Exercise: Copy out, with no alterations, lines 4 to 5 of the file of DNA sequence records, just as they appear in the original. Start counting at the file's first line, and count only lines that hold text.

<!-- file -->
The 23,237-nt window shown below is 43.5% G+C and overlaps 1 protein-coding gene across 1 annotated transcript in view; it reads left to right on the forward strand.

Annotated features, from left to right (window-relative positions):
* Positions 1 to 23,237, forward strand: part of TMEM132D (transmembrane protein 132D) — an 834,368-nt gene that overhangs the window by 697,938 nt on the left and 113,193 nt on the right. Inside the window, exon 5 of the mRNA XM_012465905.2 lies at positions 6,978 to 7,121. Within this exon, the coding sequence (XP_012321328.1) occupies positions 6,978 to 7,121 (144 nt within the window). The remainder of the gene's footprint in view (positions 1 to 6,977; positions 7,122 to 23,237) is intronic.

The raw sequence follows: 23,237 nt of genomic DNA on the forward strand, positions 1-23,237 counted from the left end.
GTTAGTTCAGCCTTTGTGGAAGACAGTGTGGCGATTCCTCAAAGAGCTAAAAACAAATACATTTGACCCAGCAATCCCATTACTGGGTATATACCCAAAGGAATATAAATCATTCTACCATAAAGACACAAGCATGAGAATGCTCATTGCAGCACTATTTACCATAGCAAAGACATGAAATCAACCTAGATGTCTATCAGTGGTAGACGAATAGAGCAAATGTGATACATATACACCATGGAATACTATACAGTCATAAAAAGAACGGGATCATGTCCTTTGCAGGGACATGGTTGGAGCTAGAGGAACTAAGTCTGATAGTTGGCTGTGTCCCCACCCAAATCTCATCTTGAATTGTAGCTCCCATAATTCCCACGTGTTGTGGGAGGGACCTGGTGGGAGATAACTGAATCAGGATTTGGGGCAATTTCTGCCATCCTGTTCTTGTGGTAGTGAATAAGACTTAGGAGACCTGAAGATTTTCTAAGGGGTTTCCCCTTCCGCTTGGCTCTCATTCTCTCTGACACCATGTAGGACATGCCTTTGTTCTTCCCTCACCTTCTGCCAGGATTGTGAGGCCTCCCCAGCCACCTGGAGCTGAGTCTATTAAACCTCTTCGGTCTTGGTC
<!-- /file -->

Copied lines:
The raw sequence follows: 23,237 nt of genomic DNA on the forward strand, positions 1-23,237 counted from the left end.
GTTAGTTCAGCCTTTGTGGAAGACAGTGTGGCGATTCCTCAAAGAGCTAAAAACAAATACATTTGACCCAGCAATCCCATTACTGGGTATATACCCAAAGGAATATAAATCATTCTACCATAAAGACACAAGCATGAGAATGCTCATTGCAGCACTATTTACCATAGCAAAGACATGAAATCAACCTAGATGTCTATCAGTGGTAGACGAATAGAGCAAATGTGATACATATACACCATGGAATACTATACAGTCATAAAAAGAACGGGATCATGTCCTTTGCAGGGACATGGTTGGAGCTAGAGGAACTAAGTCTGATAGTTGGCTGTGTCCCCACCCAAATCTCATCTTGAATTGTAGCTCCCATAATTCCCACGTGTTGTGGGAGGGACCTGGTGGGAGATAACTGAATCAGGATTTGGGGCAATTTCTGCCATCCTGTTCTTGTGGTAGTGAATAAGACTTAGGAGACCTGAAGATTTTCTAAGGGGTTTCCCCTTCCGCTTGGCTCTCATTCTCTCTGACACCATGTAGGACATGCCTTTGTTCTTCCCTCACCTTCTGCCAGGATTGTGAGGCCTCCCCAGCCACCTGGAGCTGAGTCTATTAAACCTCTTCGGTCTTGGTC